He has a philosophy about all that anticipation.
“I pass the time thinking of it as a contest of wills between the bird and me,” he says. “The bird doesn’t want to fly unless there is a potential food reward and I really want the bird to fly.”
Happiest in wild places
Cavanagh knows very well how to apply himself. Before the UW, he taught at Penn State University and the Cleveland Clinic. His research work includes 30 years with NASA reducing bone loss during long-term space travel. Cavanagh says astronauts landing on Mars might get bone fractures just from everyday tasks. In his research, he showed exercises being done in space conditions didn’t help; he believes “pharmaceutical solutions” will be needed.
He’s also published more than 200 papers and holds nine patents, including one of the early exercise computer tracking devices. That was for Puma sneakers in 1986, in which a device in the shoe would tell a computer speed, distance and stride.
But now, says Cavanagh, “I am happiest in truly wild places where the human is a tolerated guest that is the domain of wild animals.”
You can visit his website, petercavanagh.us or on Instagram and take in all those images.
A sequence of a bald eagle landing on a tree near Cavanagh’s home, showing the wings stretched to slow down the speed of approach, and the gradual deployment of the feet into a grasping position.
A striking red-yellow-green-black bird with a long beak that looks like a mask. It is the collared aracari, photographed in a wildlife refuge in Costa Rica.
Getting the images does take a physical toll.
Cavanagh has had two shoulder surgeries, and says in at least one case, it was likely because of the stress of holding a combined 13 pounds of gear (a $4,500 Canon 1D X camera and a $12,000 15-inch-long monster Canon 500 mm lens) for hours at eye level. He now shoots lighter Sony gear mostly from a tripod.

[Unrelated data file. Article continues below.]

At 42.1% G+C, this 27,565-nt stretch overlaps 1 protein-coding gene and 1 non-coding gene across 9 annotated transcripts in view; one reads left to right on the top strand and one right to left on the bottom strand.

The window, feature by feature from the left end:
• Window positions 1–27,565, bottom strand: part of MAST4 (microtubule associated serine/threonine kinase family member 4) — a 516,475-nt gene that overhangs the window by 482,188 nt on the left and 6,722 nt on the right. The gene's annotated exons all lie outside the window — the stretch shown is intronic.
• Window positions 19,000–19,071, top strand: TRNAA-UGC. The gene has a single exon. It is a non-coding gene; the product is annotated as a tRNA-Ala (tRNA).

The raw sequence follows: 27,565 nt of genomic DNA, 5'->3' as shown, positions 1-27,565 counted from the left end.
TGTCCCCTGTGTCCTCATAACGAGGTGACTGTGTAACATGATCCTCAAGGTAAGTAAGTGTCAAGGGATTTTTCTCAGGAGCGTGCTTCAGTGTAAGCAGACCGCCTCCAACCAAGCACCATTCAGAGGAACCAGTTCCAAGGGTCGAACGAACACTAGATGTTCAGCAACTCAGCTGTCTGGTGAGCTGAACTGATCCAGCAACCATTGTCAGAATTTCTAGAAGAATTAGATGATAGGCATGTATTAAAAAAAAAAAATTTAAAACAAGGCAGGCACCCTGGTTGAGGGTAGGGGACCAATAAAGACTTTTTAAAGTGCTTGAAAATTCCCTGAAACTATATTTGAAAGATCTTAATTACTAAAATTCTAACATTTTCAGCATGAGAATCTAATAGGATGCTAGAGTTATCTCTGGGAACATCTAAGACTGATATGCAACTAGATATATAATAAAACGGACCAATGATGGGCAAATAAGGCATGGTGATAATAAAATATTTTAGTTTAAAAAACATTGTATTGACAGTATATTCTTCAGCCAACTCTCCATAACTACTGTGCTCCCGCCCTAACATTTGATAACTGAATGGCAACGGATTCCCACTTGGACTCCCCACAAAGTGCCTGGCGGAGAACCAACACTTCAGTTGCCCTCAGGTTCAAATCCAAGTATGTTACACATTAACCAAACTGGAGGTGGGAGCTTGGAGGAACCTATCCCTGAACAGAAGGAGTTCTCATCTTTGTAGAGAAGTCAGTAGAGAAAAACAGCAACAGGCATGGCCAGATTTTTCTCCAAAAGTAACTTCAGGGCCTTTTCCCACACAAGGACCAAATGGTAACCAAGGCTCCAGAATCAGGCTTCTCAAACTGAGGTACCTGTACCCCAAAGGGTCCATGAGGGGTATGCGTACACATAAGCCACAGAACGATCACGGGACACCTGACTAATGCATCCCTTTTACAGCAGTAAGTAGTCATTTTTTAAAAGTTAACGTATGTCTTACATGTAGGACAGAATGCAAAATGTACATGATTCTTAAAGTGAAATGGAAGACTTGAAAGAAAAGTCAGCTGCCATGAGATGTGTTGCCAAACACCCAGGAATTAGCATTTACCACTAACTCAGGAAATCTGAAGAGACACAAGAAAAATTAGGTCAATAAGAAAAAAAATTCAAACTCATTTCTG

“I know it’s an obsession. Some people gamble, I buy cameras and travel,” he says.
His wife, artist Ann Vandervelde, understands why he needs to lug his photo equipment to Australia, Japan, Peru, Scotland and other faraway places.
“It works for us. We have tended to have separate lives. I tend to be quite a hermit,” she says. At home, they have separate studios for their work.
Not long ago, Cavanagh gave a virtual talk at the math museum.
He showed one of his 600,000 images.
It was of an astounding bird called the wandering albatross. He took the picture while on a former research ship now used for tours to the remote sub-Antarctic South Georgia island. The birds follow the ship to feed on organisms thrown to the surface by the upwelling from the ship’s wake.
According to BirdLife International, this region in the South Atlantic Ocean “holds one of the world’s most abundant and diverse seabird communities, whose total breeding population probably exceeds 30 million pairs.” Cavanaugh had to go there, of course. Twice, in fact.
NASA has studied how the wandering albatross flies could be incorporated into unmanned planes that could fly to study oceans for months at a time. The concept is called “dynamic soaring,” which uses the wind to maintain speed and altitude.
The plane and its long wing borrow from the wandering albatross and its 11-foot wingspan that allow it to fly 600 miles without flapping wings.
For each image in his upcoming book, Cavanagh has written a miniessay.
About birds he photographed in Godthul, a bay in South Georgia island, he writes:
“A wet landing on a rugged, isolated beach is always a supremely exciting moment … As our boots slid down the wall … I decided to concentrate on a pair of Antarctic Terns (a medium-sized seabird) that were patrolling the beach …”
Some might wonder what the big deal is about photographing this rather common-looking bird with the white feathers, black cap and red beak. All the way to the sub-Antarctic?
Well, some people are lucky enough to have a passion.